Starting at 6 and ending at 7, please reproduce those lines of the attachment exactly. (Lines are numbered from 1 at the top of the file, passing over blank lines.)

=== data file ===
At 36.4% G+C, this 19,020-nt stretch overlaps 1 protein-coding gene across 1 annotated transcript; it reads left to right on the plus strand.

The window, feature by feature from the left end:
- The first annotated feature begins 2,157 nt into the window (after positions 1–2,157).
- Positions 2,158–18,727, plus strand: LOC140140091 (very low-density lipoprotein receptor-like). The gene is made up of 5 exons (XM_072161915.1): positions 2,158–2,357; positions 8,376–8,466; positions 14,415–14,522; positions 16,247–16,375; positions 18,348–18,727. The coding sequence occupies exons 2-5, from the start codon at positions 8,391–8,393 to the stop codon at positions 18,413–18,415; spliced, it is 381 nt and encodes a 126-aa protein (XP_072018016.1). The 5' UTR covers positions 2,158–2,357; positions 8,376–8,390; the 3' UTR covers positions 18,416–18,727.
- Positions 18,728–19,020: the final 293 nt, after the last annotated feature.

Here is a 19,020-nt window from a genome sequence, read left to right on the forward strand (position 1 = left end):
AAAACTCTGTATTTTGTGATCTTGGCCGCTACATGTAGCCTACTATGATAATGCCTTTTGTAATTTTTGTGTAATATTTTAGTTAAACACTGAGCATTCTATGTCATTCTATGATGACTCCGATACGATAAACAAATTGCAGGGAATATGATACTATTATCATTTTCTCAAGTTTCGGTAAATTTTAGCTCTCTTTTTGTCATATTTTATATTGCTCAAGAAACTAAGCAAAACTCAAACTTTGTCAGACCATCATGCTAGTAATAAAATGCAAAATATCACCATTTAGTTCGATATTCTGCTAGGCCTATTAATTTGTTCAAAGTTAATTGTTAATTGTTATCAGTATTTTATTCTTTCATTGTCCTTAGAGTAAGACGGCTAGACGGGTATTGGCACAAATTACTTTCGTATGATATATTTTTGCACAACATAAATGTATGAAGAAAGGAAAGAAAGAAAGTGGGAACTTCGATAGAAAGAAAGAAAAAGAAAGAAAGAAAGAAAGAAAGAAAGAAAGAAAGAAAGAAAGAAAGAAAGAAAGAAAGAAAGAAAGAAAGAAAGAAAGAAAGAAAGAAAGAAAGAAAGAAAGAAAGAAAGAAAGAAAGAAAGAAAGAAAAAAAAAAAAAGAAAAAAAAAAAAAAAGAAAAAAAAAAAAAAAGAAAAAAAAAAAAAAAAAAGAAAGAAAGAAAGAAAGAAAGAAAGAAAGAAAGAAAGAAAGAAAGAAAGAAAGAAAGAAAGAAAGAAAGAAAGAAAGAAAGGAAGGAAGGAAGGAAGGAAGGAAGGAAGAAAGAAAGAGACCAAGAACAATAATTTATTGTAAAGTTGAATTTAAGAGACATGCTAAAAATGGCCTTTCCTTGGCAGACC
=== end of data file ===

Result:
Here is a 19,020-nt window from a genome sequence, read left to right on the forward strand (position 1 = left end):
AAAACTCTGTATTTTGTGATCTTGGCCGCTACATGTAGCCTACTATGATAATGCCTTTTGTAATTTTTGTGTAATATTTTAGTTAAACACTGAGCATTCTATGTCATTCTATGATGACTCCGATACGATAAACAAATTGCAGGGAATATGATACTATTATCATTTTCTCAAGTTTCGGTAAATTTTAGCTCTCTTTTTGTCATATTTTATATTGCTCAAGAAACTAAGCAAAACTCAAACTTTGTCAGACCATCATGCTAGTAATAAAATGCAAAATATCACCATTTAGTTCGATATTCTGCTAGGCCTATTAATTTGTTCAAAGTTAATTGTTAATTGTTATCAGTATTTTATTCTTTCATTGTCCTTAGAGTAAGACGGCTAGACGGGTATTGGCACAAATTACTTTCGTATGATATATTTTTGCACAACATAAATGTATGAAGAAAGGAAAGAAAGAAAGTGGGAACTTCGATAGAAAGAAAGAAAAAGAAAGAAAGAAAGAAAGAAAGAAAGAAAGAAAGAAAGAAAGAAAGAAAGAAAGAAAGAAAGAAAGAAAGAAAGAAAGAAAGAAAGAAAGAAAGAAAGAAAGAAAGAAAGAAAGAAAGAAAGAAAGAAAAAAAAAAAAAGAAAAAAAAAAAAAAAGAAAAAAAAAAAAAAAGAAAAAAAAAAAAAAAAAAGAAAGAAAGAAAGAAAGAAAGAAAGAAAGAAAGAAAGAAAGAAAGAAAGAAAGAAAGAAAGAAAGAAAGAAAGAAAGAAAGGAAGGAAGGAAGGAAGGAAGGAAGGAAGAAAGAAAGAGACCAAGAACAATAATTTATTGTAAAGTTGAATTTAAGAGACATGCTAAAAATGGCCTTTCCTTGGCAGACC